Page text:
In every group there’s always at least one of them – the outgoing, friendly child who smiles brilliantly and engages even perfect strangers with her exuberance and energy. She is the organizer, the team captain, and because she is noticeable and engaging, she makes friends easily.

But for every outgoing child, there is also the one who plays quietly by herself, who seems content to be left alone and to not join in on the group’s activities. Sometimes, teachers or other children mistake her for a loner, when in reality, she’s just shy.

For parents of a shy child, it can be daunting to navigate how to help a child deal with social situations such as playgroups, school, or even being in an unfamiliar environment. But according to Karen Stein, an Early Childhood/Parent Educator in Palo Alto, CA, shyness doesn’t have to be a problem. “We think of shyness as being anti-social,” she says, “and we never think of it in a positive way. But a shy child is an observer rather than a participant, and there’s absolutely nothing wrong with that.” According to Stein, if parents think of shyness as a problem then they will try and solve it and that’s where the pushing starts.

“If you push too much, then the child will become anxious,” she says. In her preschool classrooms, Stein makes it a point not to make children join in if they aren’t comfortable. “The key is to let the shy child take his time. If he wants to sit and play by himself, that’s OK. The important thing is that if he’s in a group dynamic such as a playgroup or preschool, he feels comfortable and understood.”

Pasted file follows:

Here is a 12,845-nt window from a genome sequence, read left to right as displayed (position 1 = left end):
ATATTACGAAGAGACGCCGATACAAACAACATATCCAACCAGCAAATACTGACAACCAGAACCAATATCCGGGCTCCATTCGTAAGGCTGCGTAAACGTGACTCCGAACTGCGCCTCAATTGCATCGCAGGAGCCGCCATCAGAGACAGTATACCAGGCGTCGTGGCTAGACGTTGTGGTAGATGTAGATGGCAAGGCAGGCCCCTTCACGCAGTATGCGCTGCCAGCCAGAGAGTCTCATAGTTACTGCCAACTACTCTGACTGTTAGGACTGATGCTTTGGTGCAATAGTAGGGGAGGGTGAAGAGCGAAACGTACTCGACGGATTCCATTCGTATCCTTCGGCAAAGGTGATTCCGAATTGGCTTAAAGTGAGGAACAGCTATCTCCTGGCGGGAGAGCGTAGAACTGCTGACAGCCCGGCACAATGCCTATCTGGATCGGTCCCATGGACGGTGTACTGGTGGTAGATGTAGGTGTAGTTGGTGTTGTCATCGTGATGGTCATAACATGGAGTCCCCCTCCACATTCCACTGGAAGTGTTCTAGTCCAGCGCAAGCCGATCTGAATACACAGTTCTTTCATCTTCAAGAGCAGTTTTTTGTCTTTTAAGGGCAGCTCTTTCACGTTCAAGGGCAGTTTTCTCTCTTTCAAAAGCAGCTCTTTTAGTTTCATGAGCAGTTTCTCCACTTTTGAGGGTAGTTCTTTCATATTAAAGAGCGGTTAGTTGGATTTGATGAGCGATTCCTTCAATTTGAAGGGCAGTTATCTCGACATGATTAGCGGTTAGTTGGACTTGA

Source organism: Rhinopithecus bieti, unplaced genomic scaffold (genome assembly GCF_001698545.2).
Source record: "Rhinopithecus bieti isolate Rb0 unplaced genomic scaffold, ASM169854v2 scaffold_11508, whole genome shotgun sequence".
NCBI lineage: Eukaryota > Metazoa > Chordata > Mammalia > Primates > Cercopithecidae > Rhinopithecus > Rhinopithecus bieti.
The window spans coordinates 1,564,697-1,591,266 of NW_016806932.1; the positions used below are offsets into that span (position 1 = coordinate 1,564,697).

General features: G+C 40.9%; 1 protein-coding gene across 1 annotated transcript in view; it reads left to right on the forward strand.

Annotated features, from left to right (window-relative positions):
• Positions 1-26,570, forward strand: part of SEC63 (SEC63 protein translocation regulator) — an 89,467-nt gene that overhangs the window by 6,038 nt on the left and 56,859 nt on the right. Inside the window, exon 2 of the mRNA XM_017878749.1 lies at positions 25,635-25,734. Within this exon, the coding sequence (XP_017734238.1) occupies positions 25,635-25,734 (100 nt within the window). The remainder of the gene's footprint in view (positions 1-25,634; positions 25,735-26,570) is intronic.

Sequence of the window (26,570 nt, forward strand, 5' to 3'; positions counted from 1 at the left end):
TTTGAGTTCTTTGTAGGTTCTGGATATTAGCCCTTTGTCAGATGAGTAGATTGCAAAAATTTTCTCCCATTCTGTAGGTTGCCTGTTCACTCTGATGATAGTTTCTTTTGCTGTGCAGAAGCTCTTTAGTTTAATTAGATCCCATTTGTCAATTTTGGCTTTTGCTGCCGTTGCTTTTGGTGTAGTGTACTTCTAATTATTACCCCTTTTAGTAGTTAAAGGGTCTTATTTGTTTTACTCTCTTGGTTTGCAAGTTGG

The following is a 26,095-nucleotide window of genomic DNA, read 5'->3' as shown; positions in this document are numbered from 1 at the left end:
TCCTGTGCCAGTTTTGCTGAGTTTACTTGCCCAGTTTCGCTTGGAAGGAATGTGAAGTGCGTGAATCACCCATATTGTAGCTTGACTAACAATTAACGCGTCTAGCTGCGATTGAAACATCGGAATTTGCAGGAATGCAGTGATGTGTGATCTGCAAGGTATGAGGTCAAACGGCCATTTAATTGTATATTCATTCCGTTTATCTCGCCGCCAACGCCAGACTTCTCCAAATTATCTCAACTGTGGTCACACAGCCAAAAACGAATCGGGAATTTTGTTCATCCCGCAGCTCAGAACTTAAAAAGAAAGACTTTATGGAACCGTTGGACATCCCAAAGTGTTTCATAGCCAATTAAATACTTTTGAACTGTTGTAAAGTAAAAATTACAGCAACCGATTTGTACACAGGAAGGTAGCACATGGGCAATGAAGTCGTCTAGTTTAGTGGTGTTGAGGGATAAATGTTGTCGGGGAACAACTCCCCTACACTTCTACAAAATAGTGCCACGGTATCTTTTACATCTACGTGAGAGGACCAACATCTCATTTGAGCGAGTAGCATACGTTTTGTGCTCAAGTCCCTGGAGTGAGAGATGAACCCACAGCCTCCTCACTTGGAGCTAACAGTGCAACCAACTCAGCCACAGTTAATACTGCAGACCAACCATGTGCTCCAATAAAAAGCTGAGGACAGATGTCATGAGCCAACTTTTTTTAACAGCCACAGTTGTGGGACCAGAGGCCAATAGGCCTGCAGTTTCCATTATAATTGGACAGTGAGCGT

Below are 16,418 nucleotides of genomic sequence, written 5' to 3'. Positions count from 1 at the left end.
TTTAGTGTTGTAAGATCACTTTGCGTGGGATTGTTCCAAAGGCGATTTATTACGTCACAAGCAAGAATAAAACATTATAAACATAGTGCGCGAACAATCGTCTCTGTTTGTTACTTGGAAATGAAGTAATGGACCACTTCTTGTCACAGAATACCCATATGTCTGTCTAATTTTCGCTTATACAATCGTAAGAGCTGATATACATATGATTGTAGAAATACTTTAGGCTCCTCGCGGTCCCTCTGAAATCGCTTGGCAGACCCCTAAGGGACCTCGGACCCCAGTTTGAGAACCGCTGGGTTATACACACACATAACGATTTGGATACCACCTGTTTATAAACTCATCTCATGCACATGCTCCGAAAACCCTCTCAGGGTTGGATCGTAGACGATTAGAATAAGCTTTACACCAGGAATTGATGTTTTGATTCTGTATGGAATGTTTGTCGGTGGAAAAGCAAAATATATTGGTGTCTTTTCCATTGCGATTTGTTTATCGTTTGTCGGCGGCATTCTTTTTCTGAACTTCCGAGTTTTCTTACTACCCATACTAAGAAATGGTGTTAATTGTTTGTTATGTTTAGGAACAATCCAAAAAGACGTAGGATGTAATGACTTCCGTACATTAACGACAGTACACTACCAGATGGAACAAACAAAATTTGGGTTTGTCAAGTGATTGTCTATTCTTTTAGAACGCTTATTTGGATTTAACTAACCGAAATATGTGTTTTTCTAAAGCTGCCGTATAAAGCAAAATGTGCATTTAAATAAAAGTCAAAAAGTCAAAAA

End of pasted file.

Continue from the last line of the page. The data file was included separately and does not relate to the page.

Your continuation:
Pushing a child to be something or do something out of his comfort zone can backfire, so it’s important to read his signals and give him options that will help him acclimate to different situations. Transitioning a shy child from preschool to kindergarten can be a particularly tough change.

According to Susanne Ayers Denham, Ph.D., a school psychologist and author, there are a few techniques parents can use to help shy children make that transition to kindergarten, without pressuring them.

  1. Visit the school together as often as you can. Arrange a few playdates before school starts.
  2. Plan to stay awhile that first day.
  3. Maintain communication with the teacher throughout the year.


While Denham says it may be tempting to push your child, don’t. Some gentle pushing is OK, but you never want to overwhelm a child. She’ll eventually settle into the new routine, even if it takes her a bit longer than others.

Though a quiet, thoughtful child may not get as much attention as the outgoing, high-spirited child, her approach to life is just as significant and meaningful. Respect your child’s limits. They may be slow to warm to something new, but often it’s worth the wait!